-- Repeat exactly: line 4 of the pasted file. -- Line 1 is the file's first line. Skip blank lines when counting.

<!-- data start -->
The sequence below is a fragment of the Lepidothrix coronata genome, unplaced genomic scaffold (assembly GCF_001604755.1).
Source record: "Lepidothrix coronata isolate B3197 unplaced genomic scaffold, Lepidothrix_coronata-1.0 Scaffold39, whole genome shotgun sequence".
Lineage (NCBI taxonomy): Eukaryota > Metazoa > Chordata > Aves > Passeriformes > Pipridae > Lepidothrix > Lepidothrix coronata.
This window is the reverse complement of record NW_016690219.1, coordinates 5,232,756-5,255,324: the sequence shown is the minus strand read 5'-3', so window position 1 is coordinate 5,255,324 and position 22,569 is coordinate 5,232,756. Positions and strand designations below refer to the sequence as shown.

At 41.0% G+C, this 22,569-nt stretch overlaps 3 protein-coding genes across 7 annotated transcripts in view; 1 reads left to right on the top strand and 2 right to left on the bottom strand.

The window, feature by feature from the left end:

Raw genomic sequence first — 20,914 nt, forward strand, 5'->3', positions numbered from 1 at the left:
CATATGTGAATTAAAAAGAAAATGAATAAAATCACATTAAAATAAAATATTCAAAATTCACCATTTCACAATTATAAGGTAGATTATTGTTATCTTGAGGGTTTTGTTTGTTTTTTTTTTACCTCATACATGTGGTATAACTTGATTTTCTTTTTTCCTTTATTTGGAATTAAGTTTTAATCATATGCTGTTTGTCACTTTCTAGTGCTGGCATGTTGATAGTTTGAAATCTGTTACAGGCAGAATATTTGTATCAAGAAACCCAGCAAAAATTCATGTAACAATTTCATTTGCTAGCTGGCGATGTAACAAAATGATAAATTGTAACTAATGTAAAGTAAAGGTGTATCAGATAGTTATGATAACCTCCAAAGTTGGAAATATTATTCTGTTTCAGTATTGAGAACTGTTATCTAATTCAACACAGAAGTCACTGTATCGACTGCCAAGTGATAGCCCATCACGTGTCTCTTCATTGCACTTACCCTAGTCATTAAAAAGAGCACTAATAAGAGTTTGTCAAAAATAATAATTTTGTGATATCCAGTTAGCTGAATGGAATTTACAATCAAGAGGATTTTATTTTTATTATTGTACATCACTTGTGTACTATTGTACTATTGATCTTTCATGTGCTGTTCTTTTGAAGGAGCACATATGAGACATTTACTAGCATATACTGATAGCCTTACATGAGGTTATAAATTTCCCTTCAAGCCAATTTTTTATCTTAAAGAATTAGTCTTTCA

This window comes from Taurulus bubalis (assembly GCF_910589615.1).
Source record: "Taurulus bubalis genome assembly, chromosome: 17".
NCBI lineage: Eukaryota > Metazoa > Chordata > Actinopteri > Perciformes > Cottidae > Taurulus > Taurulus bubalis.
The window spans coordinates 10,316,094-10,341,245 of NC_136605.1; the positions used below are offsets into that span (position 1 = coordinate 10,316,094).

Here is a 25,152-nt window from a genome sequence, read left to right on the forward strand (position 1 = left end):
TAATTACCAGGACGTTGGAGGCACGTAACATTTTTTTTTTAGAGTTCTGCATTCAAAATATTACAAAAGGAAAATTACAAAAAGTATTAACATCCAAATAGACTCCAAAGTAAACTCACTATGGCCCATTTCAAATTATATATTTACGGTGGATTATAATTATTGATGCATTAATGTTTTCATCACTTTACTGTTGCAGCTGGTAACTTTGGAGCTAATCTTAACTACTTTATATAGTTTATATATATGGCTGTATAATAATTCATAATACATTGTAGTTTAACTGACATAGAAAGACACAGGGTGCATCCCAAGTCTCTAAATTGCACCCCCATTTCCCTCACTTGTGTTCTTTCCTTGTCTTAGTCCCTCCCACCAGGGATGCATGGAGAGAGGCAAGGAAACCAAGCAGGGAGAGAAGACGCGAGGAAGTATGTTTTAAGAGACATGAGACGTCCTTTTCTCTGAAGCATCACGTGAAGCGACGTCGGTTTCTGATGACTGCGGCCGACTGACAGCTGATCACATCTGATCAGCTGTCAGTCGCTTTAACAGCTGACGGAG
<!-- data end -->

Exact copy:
This window is the reverse complement of record NW_016690219.1, coordinates 5,232,756-5,255,324: the sequence shown is the minus strand read 5'-3', so window position 1 is coordinate 5,255,324 and position 22,569 is coordinate 5,232,756. Positions and strand designations below refer to the sequence as shown.